Emerging ethical issues highlighted related to the use of Artificial Intelligence in U.S. legal system

NCRA publishes first of its kind white paper dedicated to raising awareness on judicial integrity

November 15, 2023 10:00 AM EST

Reston, Va., Nov. 15, 2023 (GLOBE NEWSWIRE) -- In an unprecedented move, the National Court Reporters Association (NCRA), the country’s leading organization representing stenographic court reporters, captioners, and legal videographers, has published its first white paper highlighting the emerging ethical issues related to the implementation of artificial intelligence in the U. S. judicial system.

“Raising the alarm of the emerging threat of artificial intelligence to nation’s judiciary starts with this white paper,” NCRA Executive Director Dave Wenhold, CAE, PLC, added. “NCRA continues to be at forefront of our industry by providing this document to legislators, members, and our citizenry at all levels.”

The document has been a work in progress for years sparked by the NCRA STRONG Committee, which is chaired by Sue A. Terry, FAPR, RPR, CRR, CRC, a 48-year veteran of court reporting from Springfield, Ohio.

“This white paper will serve as a crucial reminder to courts, lawyers, and justice advocacy groups of the importance of ensuring the integrity of our nation’s court records.” Terry said.

“While digital audio recording and automatic speech recognition tech vendors promise cost savings that are often unattainable, there’s high risks with these technologies to the accuracy, accountability, privacy, and traceability of litigants’ private information, and caution should be used before implementing this solution,” she added.

The 22-page document is the culmination of the work of 17 NCRA members from 11 states that offer 525 years of combined experience in the stenographic court reporting profession. Nearly three years of research into the use of Artificial Intelligence (AI) and Automatic Speech Recognition (ASR), voice cloning, and digital audio recording, reveal the urgent need to strengthen protections of America’s established court processes to ensure that early-stage technologies, products, and services, such these, do not either inadvertently or intentionally corrupt the integrity of the nation’s judicial system.

While these technologies can offer great opportunities such as mass data management, their programmed algorithms must not be relied on to perform tasks that require the expertise, critical reasoning, and interpretive skills unique to specifically trained people such as NCRA certified stenographic court reporters in the United States, and not questionable digital transcribing firms abroad.

“The judicial system, and society as a whole, depends heavily on the services that only a qualified, NCRA certified stenographic court reporter can provide,” Wenhold said. “By making this document public facing, NCRA is taking that bold step into advocating for our legal system to remain free from foreign interference and in turn, a secure democracy.”

View the NCRA white paper and the executive summary “Emerging Ethical and Legal Issues Related to the Use of Artificial Intelligence (AI), Automatic Speech Recognition (ASR), Voice Cloning, and Digital Audio Recording of Legal Proceedings” here.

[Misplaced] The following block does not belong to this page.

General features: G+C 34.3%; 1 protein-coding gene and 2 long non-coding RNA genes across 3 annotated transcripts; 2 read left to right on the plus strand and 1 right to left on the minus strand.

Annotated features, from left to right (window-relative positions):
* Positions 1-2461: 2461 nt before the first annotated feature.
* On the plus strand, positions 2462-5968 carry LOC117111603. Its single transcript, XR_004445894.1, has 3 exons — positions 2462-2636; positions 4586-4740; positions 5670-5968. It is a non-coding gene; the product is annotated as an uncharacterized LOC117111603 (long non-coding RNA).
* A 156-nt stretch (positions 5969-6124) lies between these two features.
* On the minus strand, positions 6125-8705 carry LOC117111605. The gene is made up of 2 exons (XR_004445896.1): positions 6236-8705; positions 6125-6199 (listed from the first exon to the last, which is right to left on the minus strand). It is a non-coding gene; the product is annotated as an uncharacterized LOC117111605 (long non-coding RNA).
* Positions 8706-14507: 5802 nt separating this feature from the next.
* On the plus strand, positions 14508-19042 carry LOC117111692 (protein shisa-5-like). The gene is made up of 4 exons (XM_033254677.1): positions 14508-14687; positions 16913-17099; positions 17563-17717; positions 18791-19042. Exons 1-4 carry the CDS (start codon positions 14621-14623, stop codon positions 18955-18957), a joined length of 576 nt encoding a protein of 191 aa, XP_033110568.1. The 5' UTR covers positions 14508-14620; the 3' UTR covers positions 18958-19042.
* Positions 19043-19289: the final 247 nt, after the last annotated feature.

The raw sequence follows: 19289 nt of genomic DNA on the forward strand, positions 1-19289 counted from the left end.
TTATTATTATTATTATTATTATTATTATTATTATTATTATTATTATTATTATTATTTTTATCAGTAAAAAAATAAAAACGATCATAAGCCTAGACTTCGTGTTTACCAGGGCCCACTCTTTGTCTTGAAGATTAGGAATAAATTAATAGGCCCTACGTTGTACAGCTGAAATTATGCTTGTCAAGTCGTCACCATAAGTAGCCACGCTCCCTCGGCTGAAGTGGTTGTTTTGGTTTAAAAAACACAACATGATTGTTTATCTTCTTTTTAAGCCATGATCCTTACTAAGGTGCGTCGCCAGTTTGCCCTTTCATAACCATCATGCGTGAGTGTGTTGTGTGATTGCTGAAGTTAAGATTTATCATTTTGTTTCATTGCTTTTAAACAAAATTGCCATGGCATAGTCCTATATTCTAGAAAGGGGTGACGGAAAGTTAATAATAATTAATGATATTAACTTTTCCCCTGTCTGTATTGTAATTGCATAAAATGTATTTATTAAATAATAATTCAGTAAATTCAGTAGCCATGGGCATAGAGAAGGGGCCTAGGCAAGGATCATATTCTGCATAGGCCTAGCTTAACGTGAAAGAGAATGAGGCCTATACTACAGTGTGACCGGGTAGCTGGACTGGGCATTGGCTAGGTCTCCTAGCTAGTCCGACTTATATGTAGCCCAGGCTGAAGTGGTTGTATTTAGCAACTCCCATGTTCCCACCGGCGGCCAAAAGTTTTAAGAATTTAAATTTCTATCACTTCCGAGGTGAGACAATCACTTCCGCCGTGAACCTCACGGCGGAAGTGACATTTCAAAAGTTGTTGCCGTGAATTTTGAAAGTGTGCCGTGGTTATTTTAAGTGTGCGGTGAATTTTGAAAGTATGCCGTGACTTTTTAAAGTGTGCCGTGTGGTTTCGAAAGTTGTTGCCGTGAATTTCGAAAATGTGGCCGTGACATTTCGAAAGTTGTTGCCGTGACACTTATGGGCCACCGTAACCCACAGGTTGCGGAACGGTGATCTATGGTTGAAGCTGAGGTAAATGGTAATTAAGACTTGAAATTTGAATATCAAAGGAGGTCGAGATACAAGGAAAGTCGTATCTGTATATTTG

Court reporters and captioners rely on the latest in technology to use stenographic machines to capture the spoken word and translate it into written text in real time. These professionals work both in and out of the courtroom recording legal cases and depositions, providing live captioning of events, and assisting members of the deaf and hard-of-hearing communities with gaining access to information, entertainment, educational opportunities, and more.

To arrange an interview with a working court reporter, captioner, legal videographer, or a current court reporting student, or to learn more about the lucrative and flexible court reporting or captioning professions and the many job opportunities currently available, contact [email protected].

About NCRA: The National Court Reporters Association (NCRA) has been internationally recognized for promoting excellence among those who capture and convert the spoken word to text for 124 years. It is recognized as the premier educational and informational resource for its members and the public. Through its actively involved membership of more than 12,000, NCRA impacts legislative issues and the global marketplace. NCRA will mark its 125 year anniversary in 2024.

NCRA’s STRONG Committee promotes stenographic captioning and court reporting as the best means to maintain the accuracy of the record. One of its missions is to combat false proclamations that digital, Artificial Intelligence (AI) and Automatic Speech Recognition (ASR) methods of capturing the spoken word are equal to superior to stenographic means and/or that these methods are less expensive.

Forbes has named court reporting as one of the best career options that do not require a traditional four-year degree. The U.S. Bureau of Labor Statistics reports that the court reporting field is expected to be one of the fastest areas of projected employment growth across all occupations. According to 247/, the court reporting profession ranks sixth out of 25 careers with the lowest unemployment rate, just 0.7 percent. Career information about the court reporting profession—one of the leading career options that do not require a traditional four-year degree—can be found at NCRA

Annemarie Roketenetz
National Court Reporters Association
[email protected]
Source: National Court Reporters Association

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